Apologies for the fact that the websites you listed below were blocked by the Library’s WiFi service. . . . I am writing to inform you that all sites listed are now available via the Library’s WiFi.

The library’s press office (@BLpressoffice) announced the end of the block on Twitter.

@DanielPipes re. your websites being blocked erroneously by @britishlibrary wifi: these have now been unblocked. Apologies for the mistake.

So, the library owned up to its mistake and corrected it expeditiously. I am pleased and reassured by this response.

But its replies raise deeper questions: Why did it take a library patron trying to access to learn about this problem? How could a major British governmental agency block these high-quality mainstream, informational, sites? How could it simultaneously give access to extremist, antisemitic, radical, Islamist, and jihadi websites?

The library informs me that it relies on an automated filtering software made by a company called Smoothwall and is “unable to advise [me] on the details of the algorithm” which Smoothwall utilizes for deciding which sites to block.

But that does not suffice. Even if unintended, this pattern of banning the friend and letting in the enemy suggest a powerful and distressing signal. I therefore pursued this matter with further questions:

For the British Library: How do you define intolerance? Now that you know that jihadi sites can be accessed on your WiFi system, will you continue to allow access to them?

For Smoothwall: Do you plan to make changes to the software that blocks and but permits Al-Qaeda’s operational website?

Tags: United Kingdom

Dem Congressman: I’ll Sell My Soul — But Only to Nancy Pelosi, Not the Kochs


Democratic congressman Nick Rahall told a GOP tracker on Tuesday that he would rather sell his soul to House minority leader Nancy Pelosi than “selling it to the Koch brothers!” 

Several weeks ago, when Pelosi promised him more campaign money and convinced him to stay in the race, Rahall was preparing for retirement. He is a top GOP target in the 2014 election.

The GOP tracker asked Rahall how it felt ”to sell your soul to Nancy Pelosi,” and the congressman initially ignored his comment, calling him “quite the jokester.” After a pregnant pause, Rahall quipped: “Better than selling it to the Koch brothers!”

Setting the Stage


Estonian Public Broadcasting:

A Russian newspaper says that Russian activists will hold two demonstrations in Tallinn in April to express solidarity with the Crimea and southeastern regions in Ukraine and “support the possibility” of holding a separatist referendum in northeastern Estonia [a part of the country heavily populated by ethnic Russians]. Estonian authorities say the rallies are likely to be marginal, [against] a background that has thus far been unreceptive to attempts to sow tensions.

“Two meetings will be held in Tallinn, organised by the association Russkije v Estonii (Russians in Estonia),” reported the Russian daily Izvestia.

“The first is planned in front of the Russian Embassy on April 12, and the second demonstration will take place on April 20 in front of Parliament,” the paper said in an unclearly attributed passage. “At this one, the organizers want to point to the fact that most Estonian cities were founded by Russians or have been part of Russia. This concerns Tartu (Yuryev), Narva, Tallinn (Revel). It is also planned to raise the question of the option of holding a referendum on self-determination.”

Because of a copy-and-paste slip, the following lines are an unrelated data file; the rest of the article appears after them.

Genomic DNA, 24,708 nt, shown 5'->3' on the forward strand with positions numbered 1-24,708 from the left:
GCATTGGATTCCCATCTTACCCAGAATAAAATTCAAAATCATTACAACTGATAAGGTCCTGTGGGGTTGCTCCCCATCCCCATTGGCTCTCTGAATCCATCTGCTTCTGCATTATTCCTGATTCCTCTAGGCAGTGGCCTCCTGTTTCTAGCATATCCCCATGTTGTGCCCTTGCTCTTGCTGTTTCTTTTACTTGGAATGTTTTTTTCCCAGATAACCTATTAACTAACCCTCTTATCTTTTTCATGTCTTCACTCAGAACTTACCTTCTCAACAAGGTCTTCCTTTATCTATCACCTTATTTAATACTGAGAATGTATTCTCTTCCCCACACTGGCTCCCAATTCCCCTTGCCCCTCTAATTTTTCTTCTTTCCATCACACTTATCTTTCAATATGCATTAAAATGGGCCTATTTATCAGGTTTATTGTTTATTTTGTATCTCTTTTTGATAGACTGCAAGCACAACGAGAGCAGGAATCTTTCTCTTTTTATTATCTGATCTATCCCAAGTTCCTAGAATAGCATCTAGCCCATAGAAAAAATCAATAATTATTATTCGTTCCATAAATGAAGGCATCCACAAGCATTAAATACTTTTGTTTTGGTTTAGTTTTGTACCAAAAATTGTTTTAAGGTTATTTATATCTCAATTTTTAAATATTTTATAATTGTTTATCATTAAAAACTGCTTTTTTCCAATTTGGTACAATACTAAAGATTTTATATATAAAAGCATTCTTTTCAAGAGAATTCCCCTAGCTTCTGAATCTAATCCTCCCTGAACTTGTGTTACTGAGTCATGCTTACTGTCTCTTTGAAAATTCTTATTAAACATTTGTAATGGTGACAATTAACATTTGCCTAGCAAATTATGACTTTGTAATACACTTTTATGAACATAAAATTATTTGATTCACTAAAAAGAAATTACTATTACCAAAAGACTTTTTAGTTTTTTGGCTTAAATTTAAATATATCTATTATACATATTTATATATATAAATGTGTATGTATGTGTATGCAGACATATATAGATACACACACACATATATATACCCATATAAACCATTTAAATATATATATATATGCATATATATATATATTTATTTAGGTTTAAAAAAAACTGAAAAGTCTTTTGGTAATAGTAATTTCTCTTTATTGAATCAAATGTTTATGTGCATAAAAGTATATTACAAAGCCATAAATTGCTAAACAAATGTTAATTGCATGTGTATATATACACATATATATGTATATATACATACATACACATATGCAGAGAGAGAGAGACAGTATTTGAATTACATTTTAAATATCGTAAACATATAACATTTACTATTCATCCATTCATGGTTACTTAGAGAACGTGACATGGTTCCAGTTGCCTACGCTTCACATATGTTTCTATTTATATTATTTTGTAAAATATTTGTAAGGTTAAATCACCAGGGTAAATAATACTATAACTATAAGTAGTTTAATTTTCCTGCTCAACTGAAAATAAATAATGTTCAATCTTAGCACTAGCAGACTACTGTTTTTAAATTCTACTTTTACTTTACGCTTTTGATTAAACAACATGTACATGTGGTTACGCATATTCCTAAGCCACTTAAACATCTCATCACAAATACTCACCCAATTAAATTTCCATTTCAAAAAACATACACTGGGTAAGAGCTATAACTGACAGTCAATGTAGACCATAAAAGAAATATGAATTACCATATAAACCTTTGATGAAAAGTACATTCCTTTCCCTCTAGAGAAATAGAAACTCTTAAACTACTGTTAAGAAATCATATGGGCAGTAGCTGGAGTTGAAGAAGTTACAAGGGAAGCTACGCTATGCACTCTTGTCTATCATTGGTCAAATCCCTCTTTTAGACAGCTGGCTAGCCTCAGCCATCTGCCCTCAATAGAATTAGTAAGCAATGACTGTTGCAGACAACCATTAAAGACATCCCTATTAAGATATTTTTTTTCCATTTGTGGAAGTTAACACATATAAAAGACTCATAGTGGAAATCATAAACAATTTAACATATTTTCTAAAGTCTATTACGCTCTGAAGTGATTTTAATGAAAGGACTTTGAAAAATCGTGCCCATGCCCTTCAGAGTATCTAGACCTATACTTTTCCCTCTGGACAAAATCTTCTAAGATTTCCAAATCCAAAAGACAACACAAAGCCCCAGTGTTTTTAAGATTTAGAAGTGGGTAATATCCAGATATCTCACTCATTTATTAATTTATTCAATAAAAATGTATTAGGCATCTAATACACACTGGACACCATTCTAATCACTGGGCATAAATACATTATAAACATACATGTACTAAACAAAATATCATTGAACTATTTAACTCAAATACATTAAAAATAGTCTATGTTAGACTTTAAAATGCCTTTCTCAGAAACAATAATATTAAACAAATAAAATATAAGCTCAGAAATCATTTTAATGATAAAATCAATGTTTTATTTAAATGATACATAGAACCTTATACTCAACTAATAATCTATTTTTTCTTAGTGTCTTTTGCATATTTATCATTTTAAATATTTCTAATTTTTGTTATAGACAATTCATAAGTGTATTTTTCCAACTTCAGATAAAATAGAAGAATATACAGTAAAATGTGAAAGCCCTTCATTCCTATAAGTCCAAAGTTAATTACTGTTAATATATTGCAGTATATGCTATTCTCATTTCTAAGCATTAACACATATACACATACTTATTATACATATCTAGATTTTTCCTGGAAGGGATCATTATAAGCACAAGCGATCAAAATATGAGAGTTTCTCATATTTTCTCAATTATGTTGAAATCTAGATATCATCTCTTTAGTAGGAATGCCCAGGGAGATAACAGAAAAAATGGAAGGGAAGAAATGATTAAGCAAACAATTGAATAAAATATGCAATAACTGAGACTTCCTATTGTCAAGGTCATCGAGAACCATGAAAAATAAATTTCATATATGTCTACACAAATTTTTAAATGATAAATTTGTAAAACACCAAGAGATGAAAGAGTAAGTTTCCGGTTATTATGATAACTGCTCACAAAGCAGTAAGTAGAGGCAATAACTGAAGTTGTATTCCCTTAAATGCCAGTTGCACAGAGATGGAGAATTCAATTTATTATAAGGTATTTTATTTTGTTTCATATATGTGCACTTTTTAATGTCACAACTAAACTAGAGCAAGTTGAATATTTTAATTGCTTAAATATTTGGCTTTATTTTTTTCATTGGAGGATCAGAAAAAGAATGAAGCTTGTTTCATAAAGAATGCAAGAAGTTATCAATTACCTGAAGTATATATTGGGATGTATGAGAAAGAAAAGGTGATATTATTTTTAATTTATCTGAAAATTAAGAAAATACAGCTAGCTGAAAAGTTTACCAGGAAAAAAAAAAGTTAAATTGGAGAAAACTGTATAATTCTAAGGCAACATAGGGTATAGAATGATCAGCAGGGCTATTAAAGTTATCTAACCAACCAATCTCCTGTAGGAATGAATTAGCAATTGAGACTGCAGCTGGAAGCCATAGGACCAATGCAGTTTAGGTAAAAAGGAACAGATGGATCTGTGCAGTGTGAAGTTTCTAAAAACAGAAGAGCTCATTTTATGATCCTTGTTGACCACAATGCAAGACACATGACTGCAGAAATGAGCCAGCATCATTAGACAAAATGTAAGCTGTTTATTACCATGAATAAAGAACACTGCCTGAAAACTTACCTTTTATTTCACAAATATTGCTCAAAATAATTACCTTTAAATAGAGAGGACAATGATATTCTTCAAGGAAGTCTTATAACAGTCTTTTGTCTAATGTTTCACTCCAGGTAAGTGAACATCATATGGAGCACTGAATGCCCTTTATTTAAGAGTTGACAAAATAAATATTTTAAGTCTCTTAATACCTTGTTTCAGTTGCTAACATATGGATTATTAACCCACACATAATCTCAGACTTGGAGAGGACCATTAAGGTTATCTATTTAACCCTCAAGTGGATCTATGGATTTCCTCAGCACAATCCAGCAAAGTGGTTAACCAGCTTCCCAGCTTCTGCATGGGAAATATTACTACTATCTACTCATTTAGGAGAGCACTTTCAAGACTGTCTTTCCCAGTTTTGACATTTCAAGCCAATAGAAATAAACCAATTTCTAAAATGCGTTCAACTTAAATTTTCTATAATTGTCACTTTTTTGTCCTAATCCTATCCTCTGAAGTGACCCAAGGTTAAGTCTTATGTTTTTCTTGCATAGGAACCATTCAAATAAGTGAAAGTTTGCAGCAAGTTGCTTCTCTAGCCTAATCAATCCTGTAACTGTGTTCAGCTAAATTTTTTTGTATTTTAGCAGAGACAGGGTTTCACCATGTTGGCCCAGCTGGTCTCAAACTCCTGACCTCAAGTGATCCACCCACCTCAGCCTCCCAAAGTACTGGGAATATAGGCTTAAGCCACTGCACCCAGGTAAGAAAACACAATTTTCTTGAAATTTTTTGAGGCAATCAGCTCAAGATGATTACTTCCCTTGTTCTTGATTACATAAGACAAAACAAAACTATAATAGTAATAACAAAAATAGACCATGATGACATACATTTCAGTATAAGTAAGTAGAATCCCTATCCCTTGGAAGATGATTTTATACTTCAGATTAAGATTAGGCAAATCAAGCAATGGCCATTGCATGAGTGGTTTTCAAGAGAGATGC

I’ll spare readers the ancient city chronicles, but Estonians or their forbears have been in this land for thousands of years. Even if we exclude the Soviet occupation, it is true that what is now Estonia was part of the Russian empire for two centuries (then again many nations spent time in that particular jailhouse), but — if we want to play the history game — we should note that there were also extensive periods of rule by Swedes, Danes and Teutonic Knights, none of whom appear to be dreaming of empires reborn.

Back to Estonian Public Broadcasting:

The paper also interviewed historian David Vseviov, who said the events will not have any particular impact.

“It’s a free country here and people can assemble where they want and when they want,” Vseviov told Izvestia.

The Estonian national security agency said the individuals who organised the demonstrations are known to them as provocateurs. Office director Andres Kahar told Delfi: “We have nothing more to say but that two Russian extremists – (Dmitri) Linter and (Juri) Zhuravlyov – are trying to ratchet up tensions, using fictitious organizations and movements as window dressing.”

Linter played a part in the April 2007 riots [triggered by the transfer of a Soviet war memorial to another location}, although he was not convicted of any wrongdoing. But the other, Zhuravlyov was involved in looting – such as in the Westman shop on a main commercial street – and received probation after being convicted for stealing a half case of beer, reported. Parliamentary Foreign Affairs Committee chairman Marko Mihkelson told Postimees that the “pro-Kremlin” demonstrations in Tallinn are attempts to sow tension and should be disregarded by the public, saying it was no surprise that special services in Russia would include Estonia in their destabilization attempts.